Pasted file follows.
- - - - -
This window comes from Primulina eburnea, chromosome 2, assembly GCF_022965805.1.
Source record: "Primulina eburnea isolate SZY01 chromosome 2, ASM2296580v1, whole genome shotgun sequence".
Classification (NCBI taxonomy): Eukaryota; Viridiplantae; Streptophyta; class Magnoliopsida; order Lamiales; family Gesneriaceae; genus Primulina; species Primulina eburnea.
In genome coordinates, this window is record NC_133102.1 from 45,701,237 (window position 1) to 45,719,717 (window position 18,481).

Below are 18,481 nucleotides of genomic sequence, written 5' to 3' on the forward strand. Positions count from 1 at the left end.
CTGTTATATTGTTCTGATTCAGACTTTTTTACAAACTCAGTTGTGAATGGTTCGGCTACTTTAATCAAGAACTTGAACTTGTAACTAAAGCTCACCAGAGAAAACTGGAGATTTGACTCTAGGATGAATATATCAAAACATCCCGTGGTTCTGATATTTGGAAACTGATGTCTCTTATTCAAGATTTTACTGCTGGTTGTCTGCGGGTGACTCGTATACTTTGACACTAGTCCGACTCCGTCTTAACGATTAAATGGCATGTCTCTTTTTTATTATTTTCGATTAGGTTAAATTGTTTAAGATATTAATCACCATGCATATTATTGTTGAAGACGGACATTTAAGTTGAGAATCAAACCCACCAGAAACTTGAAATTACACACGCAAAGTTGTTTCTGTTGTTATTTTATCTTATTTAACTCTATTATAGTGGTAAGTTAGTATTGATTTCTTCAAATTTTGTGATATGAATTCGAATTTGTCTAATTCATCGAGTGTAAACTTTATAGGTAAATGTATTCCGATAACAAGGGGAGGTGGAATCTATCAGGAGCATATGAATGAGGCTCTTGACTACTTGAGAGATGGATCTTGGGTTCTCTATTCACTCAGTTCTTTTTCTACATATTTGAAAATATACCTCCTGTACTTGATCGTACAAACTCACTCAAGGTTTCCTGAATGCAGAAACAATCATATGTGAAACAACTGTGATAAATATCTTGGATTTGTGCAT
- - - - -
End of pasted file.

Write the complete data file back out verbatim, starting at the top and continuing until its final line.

This window comes from Primulina eburnea, chromosome 2, assembly GCF_022965805.1.
Source record: "Primulina eburnea isolate SZY01 chromosome 2, ASM2296580v1, whole genome shotgun sequence".
Classification (NCBI taxonomy): Eukaryota; Viridiplantae; Streptophyta; class Magnoliopsida; order Lamiales; family Gesneriaceae; genus Primulina; species Primulina eburnea.
In genome coordinates, this window is record NC_133102.1 from 45,701,237 (window position 1) to 45,719,717 (window position 18,481).

Below are 18,481 nucleotides of genomic sequence, written 5' to 3' on the forward strand. Positions count from 1 at the left end.
CTGTTATATTGTTCTGATTCAGACTTTTTTACAAACTCAGTTGTGAATGGTTCGGCTACTTTAATCAAGAACTTGAACTTGTAACTAAAGCTCACCAGAGAAAACTGGAGATTTGACTCTAGGATGAATATATCAAAACATCCCGTGGTTCTGATATTTGGAAACTGATGTCTCTTATTCAAGATTTTACTGCTGGTTGTCTGCGGGTGACTCGTATACTTTGACACTAGTCCGACTCCGTCTTAACGATTAAATGGCATGTCTCTTTTTTATTATTTTCGATTAGGTTAAATTGTTTAAGATATTAATCACCATGCATATTATTGTTGAAGACGGACATTTAAGTTGAGAATCAAACCCACCAGAAACTTGAAATTACACACGCAAAGTTGTTTCTGTTGTTATTTTATCTTATTTAACTCTATTATAGTGGTAAGTTAGTATTGATTTCTTCAAATTTTGTGATATGAATTCGAATTTGTCTAATTCATCGAGTGTAAACTTTATAGGTAAATGTATTCCGATAACAAGGGGAGGTGGAATCTATCAGGAGCATATGAATGAGGCTCTTGACTACTTGAGAGATGGATCTTGGGTTCTCTATTCACTCAGTTCTTTTTCTACATATTTGAAAATATACCTCCTGTACTTGATCGTACAAACTCACTCAAGGTTTCCTGAATGCAGAAACAATCATATGTGAAACAACTGTGATAAATATCTTGGATTTGTGCAT